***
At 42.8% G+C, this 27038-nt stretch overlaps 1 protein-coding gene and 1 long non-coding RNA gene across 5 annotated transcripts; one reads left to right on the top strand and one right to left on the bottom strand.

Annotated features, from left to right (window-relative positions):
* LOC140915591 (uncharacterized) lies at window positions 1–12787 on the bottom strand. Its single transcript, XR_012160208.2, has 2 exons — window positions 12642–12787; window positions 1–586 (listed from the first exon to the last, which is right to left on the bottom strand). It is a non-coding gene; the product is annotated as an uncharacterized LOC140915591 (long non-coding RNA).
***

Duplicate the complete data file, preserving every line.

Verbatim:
At 42.8% G+C, this 27038-nt stretch overlaps 1 protein-coding gene and 1 long non-coding RNA gene across 5 annotated transcripts; one reads left to right on the top strand and one right to left on the bottom strand.

Annotated features, from left to right (window-relative positions):
* LOC140915591 (uncharacterized) lies at window positions 1–12787 on the bottom strand. Its single transcript, XR_012160208.2, has 2 exons — window positions 12642–12787; window positions 1–586 (listed from the first exon to the last, which is right to left on the bottom strand). It is a non-coding gene; the product is annotated as an uncharacterized LOC140915591 (long non-coding RNA).